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By FAA decree, all current drone owners must register with the government before February 19

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Just a hair over a half a pound. That’s the weight restriction the Federal Aviation Administration chose for its upcoming drone registration requirement set to officially kick in December 21. Essentially, the new rule forces owners of any unmanned aircraft weighing 0.55 lbs (or roughly two bars of soap) to pony up a small fee in order to prevent FAA fines and to continue to operate said drones within the scope of the new law. So unless your drone is nothing more than a paper airplane with rotors, the federal government requires you to register it before you fly.

Applied to all unmanned aircraft, the new rule affects the gamut of drone users, regardless of their experience or the number of aircrafts they own. However, the stipulation regarding when to actually register a drone differs slightly depending on when an aircraft was actually purchased. Any owner of a small unmanned aircraft (UAS) who’s operated the drone prior to December 21, 2015, has until February 19, 2016, to officially register. Those who purchase a drone after December 21, 2015 (i.e. all those getting a drone for Christmas) must completely register the craft before flying it for the first time.

“Make no mistake: unmanned aircraft enthusiasts are aviators, and with that title comes a great deal of responsibility,” says U.S. Transportation Secretary Anthony Foxx in a published press release. “Registration gives us an opportunity to work with these users to operate their unmanned aircraft safely. I’m excited to welcome these new aviators into the culture of safety and responsibility that defines American innovation.”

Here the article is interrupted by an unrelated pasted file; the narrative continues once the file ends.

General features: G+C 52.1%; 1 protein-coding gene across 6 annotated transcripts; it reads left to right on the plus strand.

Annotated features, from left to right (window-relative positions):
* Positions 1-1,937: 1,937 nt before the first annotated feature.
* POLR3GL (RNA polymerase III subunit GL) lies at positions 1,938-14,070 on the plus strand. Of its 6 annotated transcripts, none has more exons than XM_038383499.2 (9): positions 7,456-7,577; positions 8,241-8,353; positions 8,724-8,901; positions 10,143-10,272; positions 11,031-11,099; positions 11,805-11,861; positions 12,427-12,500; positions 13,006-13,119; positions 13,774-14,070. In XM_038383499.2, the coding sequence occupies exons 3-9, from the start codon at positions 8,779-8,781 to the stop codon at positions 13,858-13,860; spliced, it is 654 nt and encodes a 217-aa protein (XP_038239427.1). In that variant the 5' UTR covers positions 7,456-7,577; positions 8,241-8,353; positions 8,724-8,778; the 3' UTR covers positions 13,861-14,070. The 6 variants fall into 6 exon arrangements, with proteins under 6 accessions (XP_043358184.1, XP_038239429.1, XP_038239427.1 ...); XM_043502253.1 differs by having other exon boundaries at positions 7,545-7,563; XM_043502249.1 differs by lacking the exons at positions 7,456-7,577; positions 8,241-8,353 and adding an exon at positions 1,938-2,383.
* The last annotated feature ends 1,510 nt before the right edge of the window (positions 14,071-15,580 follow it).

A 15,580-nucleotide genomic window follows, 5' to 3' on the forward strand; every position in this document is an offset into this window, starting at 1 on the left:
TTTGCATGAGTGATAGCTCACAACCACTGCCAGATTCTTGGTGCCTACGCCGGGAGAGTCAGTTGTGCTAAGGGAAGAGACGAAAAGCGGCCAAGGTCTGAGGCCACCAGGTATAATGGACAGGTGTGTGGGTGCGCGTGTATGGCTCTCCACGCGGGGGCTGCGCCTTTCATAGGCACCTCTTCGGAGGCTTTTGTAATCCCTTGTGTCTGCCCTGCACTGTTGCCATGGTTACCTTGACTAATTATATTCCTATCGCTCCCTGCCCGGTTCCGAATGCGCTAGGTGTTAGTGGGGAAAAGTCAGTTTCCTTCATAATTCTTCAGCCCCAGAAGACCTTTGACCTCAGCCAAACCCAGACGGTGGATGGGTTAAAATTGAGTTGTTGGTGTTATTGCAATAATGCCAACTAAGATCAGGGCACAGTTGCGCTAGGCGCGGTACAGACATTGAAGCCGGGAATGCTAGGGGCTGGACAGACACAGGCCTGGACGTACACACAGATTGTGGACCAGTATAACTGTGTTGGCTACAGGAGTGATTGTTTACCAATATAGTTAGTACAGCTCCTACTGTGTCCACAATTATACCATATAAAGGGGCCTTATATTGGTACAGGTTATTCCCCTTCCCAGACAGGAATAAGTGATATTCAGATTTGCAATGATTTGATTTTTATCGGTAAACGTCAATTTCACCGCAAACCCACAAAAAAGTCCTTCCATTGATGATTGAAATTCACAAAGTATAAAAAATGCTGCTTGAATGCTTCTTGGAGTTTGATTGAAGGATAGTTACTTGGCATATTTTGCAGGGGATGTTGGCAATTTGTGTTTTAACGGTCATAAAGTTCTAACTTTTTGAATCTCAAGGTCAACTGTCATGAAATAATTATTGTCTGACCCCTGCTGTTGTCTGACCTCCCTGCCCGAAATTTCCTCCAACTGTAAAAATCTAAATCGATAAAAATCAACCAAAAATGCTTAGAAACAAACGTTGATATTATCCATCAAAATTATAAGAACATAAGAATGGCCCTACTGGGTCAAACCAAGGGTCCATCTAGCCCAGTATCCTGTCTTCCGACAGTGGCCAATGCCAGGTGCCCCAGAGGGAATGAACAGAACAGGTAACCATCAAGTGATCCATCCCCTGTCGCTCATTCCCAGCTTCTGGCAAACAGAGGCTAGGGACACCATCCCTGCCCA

Understanding that the registration process is likely to chafe more people than it pleases, the FAA took the high road and decided to offer free drone registration to anyone who signs up in the first 30 days. Though registration is a mere $5 to complete, the FAA hopes its free sign-up period coaxes more people (especially those who buy/receive a drone during the holidays) into registering sooner rather than later. Registration also allows the administration to educate novice drone operators on the rules, regulations, and etiquette native to the UAS industry.

“We expect hundreds of thousands of model unmanned aircraft will be purchased this holiday season,” says FAA Administrator Michael Huerta. “Registration gives us the opportunity to educate these new airspace users before they fly so they know the airspace rules and understand they are accountable to the public for flying responsibly.”

Despite its apparent good intentions, the FAA’s decision to implement mandatory registration ruffled a few feathers over at the Academy of Model Aeronautics (AMA), who called the rule a disappointment. Citing the fact the FAA’s new requirement goes against what Congress intended in the Special Rule for Model Aircraft, the AMA calls a registration process an “unnecessary burden” for drone owners who’ve safely operated aircraft for decades.

Though it disagrees with the process, AMA executive director Dave Mathewson did say his organization understands new flyers “need to be educated” and that it will continue to partner with the FAA on its Know Before You Fly campaign. In a published press release stating its displeasure of the requirement, Mathewson states that similar education programs “are one of the best ways to ensure safety of our airspace.”

To officially register an unmanned aircraft, the FAA requires a person must be at least 13 years of age. Moreover, any person younger than the required age who operates a drone must have someone older than 13 register it for them. The fee — which as mentioned above is just $5 — covers the cost of registering any person’s entire fleet of hobby or recreation-specific drones and remains valid for three years. Currently, it only accepts registration of hobby or recreation-specific drones but plans on expanding its registration guidelines to unmanned aircraft associated with business by spring of 2016.

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Rick Stella
Former Digital Trends Contributor
Rick became enamored with technology the moment his parents got him an original NES for Christmas in 1991. And as they say…
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